- You should provide any components and CSS.

Given this prompt, it decided to create components for the different parts of the application.

And unfortunately... this just never worked.

I tried to give it stronger hints about what was wrong, which helped:

But when it did load, the CSS was wrong. I tried a few times but ultimately gave up and decided to take a different approach.

Attempt 3

This time I felt way more prepared. I decided that I shouldn’t expect it to dump out a full application and instead I can ask it for iterative updates. That way I can course correct faster.

I gave it the same prompt as last time, but with this line at the end

We're going to build this out iteratively. Could you start by telling me the different components you'd like to build?

We started by just building the Layout:

I did a little bit of guidance and testing, and we were making progress:

If it made a mistake, I was able to correct it before the application got too complex:

And things were looking good again!

Uncorrectable mistakes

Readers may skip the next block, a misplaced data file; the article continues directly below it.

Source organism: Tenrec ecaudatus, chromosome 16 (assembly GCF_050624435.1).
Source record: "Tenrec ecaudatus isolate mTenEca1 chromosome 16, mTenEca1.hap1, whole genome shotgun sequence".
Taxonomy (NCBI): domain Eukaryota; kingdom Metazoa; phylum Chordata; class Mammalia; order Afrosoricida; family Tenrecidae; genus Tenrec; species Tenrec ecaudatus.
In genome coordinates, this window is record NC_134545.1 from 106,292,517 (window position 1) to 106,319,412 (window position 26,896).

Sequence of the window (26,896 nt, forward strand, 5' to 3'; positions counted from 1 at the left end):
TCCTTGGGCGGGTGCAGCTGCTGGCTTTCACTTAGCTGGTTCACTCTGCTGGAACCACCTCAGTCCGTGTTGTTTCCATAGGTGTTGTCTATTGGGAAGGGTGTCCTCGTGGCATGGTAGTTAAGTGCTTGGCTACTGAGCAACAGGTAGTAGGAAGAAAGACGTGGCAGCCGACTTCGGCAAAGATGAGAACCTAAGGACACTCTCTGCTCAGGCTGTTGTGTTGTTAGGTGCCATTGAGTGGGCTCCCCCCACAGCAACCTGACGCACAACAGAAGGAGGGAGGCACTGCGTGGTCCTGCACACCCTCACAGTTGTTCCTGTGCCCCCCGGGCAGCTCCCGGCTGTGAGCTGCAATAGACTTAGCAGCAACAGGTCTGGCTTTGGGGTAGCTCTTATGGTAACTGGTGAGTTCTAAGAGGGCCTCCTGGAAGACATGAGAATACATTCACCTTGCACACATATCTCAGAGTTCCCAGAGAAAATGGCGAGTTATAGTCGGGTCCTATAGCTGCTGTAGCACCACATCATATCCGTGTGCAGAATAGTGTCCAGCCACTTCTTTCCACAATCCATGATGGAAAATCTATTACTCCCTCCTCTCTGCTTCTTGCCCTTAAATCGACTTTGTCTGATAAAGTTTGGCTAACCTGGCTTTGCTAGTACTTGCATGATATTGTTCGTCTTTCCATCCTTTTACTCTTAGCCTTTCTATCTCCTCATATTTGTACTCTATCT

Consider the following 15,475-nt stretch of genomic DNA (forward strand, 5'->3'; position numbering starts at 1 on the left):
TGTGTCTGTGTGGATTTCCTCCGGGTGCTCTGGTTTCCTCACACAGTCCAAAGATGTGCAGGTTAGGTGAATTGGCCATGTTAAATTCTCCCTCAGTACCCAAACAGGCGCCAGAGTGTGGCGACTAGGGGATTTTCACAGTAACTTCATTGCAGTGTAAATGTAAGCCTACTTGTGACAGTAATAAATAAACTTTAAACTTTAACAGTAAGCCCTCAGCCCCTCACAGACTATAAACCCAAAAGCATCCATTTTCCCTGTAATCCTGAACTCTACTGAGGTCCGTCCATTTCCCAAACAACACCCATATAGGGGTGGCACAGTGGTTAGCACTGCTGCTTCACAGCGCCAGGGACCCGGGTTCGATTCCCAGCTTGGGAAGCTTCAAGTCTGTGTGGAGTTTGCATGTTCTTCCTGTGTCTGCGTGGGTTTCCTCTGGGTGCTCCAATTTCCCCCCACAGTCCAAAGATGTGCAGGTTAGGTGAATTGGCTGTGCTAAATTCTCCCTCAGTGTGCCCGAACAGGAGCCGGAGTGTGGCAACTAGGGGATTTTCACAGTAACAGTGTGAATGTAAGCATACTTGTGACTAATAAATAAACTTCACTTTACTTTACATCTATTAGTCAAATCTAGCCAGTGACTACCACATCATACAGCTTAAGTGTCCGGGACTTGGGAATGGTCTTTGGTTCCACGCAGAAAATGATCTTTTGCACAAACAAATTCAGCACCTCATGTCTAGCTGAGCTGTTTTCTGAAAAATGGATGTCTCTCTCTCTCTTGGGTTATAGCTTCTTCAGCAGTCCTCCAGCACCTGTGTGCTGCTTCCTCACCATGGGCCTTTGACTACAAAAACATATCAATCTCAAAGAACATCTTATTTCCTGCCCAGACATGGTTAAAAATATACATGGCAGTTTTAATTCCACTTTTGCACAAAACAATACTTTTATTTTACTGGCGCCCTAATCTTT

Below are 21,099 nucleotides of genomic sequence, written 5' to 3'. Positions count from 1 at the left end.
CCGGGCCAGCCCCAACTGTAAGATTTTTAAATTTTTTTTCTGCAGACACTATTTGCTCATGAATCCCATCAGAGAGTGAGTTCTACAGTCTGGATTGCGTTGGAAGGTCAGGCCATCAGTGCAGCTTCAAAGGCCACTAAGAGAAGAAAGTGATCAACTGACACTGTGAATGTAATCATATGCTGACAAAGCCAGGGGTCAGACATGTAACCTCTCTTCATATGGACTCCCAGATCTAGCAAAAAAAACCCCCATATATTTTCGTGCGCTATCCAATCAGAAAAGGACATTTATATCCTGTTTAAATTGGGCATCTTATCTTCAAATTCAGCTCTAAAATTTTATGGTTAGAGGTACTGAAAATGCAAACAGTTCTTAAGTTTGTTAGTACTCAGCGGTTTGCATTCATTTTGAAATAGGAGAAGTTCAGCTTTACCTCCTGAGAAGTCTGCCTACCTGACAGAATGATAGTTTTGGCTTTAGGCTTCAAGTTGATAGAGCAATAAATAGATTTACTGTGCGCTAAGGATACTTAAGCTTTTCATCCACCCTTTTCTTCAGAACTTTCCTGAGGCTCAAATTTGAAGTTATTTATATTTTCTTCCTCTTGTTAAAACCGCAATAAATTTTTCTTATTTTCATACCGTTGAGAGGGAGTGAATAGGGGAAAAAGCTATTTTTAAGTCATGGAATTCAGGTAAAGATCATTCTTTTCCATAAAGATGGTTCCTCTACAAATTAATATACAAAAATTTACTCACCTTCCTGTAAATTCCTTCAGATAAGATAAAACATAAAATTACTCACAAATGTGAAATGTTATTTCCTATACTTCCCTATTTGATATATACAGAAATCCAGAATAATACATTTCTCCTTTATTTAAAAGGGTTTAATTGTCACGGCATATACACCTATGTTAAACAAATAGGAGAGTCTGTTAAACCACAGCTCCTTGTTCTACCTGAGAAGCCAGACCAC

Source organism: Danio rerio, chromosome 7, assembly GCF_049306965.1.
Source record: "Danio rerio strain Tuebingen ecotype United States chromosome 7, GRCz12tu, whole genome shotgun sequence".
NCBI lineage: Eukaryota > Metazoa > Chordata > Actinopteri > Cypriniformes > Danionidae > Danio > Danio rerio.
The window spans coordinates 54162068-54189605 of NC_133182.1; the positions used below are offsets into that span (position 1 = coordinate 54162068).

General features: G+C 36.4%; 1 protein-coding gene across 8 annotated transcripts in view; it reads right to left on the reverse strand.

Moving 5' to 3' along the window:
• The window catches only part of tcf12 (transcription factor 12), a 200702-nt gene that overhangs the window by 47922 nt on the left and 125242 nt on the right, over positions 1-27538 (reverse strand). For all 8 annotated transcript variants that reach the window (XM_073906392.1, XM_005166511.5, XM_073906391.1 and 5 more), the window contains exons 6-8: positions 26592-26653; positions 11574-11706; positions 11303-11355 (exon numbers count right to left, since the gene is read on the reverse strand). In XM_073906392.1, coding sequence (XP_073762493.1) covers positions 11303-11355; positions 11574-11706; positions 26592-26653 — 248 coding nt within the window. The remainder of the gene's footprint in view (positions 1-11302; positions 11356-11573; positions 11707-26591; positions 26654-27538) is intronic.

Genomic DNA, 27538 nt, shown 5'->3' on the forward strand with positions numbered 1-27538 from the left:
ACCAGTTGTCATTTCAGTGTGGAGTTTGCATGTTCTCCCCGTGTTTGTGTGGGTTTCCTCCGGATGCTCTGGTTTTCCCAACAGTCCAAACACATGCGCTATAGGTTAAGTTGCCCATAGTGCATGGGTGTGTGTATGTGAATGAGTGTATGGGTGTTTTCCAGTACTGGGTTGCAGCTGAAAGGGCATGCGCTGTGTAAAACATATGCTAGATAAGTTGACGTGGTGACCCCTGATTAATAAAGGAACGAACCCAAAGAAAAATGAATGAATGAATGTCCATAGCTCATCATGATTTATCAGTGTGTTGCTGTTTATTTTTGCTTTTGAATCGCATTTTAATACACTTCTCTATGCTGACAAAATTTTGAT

As the conversation went on, it was harder for GPT-4 to fix issues. I’m guessing this is a combination of the application just getting more complex, the challenges associated with a large context window, and me being bad at prompting it.

For one specific example, in this block of code:

it forgot to pass in setTypingDirection as a prop. I mentioned setTypingDirection was undefined and it went down the wrong path.

At this point, I realized that it was significantly more challenging for me to come up with the prompt that gets GPT-4 to fix the code, rather than just fixing it myself. I hooked up the prop myself and moved on.

Back on track

After that, it continued adding features. It hooked up the arrow keys and backspace. It made a clue list that highlighted the currently active clue. It fixed bugs when prompted with the error message.